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Global carbon emissions expected to hit an all-time high in 2018

According to researchers at the University of East Anglia (UEA) and the Global Carbon Project, global carbon emissions will hit an all-time high in 2018. The total worldwide emissions from burning fossil fuels is projected to reach 37.1 billion tons of CO2 this year.

The anticipated rise of more than two percent can be attributed to sustained growth in the use of oil and gas and to an increase in the use of coal for the second year in a row.

The research team says that energy trends are changing and that there is still time to address climate change, but only if efforts to curb carbon emissions expand rapidly throughout all sectors of the economy.

“We need strong policy and economic support for rapid deployment of low carbon technologies to cut emissions across the energy and transport sectors, from buildings and from industry,” said lead researcher Professor Corinne Le Quéré.

“Energy trends are changing rapidly, with coal use decreasing in many parts of the world and still below its 2013 level globally, and an explosion in wind and solar energy. But while renewables are rising fast, it is not yet enough to reverse global emissions trends. The rapid actions needed to address climate change also need to be fair to all generations.”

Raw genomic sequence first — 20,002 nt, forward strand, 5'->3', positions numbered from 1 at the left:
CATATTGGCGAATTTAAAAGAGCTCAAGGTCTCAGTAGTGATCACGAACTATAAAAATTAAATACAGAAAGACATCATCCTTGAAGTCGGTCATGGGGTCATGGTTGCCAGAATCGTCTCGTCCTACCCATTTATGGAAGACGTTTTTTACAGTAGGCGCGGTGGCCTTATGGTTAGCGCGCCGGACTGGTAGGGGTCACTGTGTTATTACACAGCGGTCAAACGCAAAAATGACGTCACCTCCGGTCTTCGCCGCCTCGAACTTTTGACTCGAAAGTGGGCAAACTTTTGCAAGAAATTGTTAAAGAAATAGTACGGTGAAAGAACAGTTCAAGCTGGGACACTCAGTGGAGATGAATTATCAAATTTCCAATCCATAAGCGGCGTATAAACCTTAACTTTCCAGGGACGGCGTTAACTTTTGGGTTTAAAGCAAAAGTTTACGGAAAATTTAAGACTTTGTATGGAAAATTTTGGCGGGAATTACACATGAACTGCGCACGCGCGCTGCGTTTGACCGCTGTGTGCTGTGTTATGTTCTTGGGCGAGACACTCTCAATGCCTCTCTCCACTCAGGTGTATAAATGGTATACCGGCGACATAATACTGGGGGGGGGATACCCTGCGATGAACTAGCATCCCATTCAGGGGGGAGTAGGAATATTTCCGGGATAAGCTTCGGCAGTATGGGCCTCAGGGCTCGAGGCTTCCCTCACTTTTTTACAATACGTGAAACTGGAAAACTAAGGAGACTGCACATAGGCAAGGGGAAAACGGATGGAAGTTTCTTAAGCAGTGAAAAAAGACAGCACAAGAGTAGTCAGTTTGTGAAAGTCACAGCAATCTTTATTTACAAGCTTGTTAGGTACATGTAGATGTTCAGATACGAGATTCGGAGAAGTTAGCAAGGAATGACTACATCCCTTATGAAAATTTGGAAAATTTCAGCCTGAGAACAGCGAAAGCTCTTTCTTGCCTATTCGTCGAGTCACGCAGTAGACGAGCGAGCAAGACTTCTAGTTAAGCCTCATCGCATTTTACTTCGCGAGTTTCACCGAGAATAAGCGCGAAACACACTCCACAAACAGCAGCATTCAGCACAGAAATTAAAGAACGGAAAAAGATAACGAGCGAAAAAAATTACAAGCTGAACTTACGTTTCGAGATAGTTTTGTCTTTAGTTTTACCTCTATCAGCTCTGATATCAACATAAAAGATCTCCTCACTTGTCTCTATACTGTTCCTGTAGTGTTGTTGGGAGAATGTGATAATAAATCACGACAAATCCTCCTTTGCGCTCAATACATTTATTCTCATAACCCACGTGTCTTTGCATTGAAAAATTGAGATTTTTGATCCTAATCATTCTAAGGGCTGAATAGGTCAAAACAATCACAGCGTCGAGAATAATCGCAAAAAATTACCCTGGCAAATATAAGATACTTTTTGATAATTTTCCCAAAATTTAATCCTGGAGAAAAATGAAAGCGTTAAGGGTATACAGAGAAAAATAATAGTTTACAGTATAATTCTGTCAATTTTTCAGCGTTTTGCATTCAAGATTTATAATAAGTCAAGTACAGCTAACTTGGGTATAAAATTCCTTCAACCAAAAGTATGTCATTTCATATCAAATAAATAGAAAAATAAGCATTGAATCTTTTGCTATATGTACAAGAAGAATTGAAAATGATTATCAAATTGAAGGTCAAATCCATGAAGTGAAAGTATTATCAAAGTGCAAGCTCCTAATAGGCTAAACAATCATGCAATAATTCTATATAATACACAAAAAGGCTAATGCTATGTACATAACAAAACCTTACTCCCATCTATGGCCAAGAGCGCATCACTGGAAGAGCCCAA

This will be the second consecutive year of rising CO2 emissions, after three years of little-to-no growth from 2014 to 2016. In 2018, the 10 biggest carbon emitters are China, the United States, India, Russia, Japan, Germany, Iran, Saudi Arabia, South Korea, and Canada. Representing a region of countries, the EU ranks third.

Image Credit: Global Carbon Project

“We are seeing a strong growth of global CO2 emissions once again,” said Professor Le Quéré. “Emissions need to peak and rapidly decrease to address climate change. With this year’s growth in emissions, it looks like the peak is not yet in sight.”

“To limit global warming to the Paris Agreement goal of 1.5°C, CO2 emissions would need to decline by 50 per cent by 2030 and reach net zero by around 2050. We are a long way from this and much more needs to be done because if countries stick to the commitments they have already made, we are on track to see 3°C of global warming.”

“This year we have seen how climate change can already amplify the impacts of heatwaves worldwide. The California wildfires are just a snapshot of the growing impacts we face if we don’t drive emissions down rapidly.”

The report is a further call to action for representatives from almost 200 countries attending the UN Climate Change Conference (COP24), which is taking place this week in Katowice, Poland.

The research is published in the journal Nature.

By Chrissy Sexton, Staff Writer

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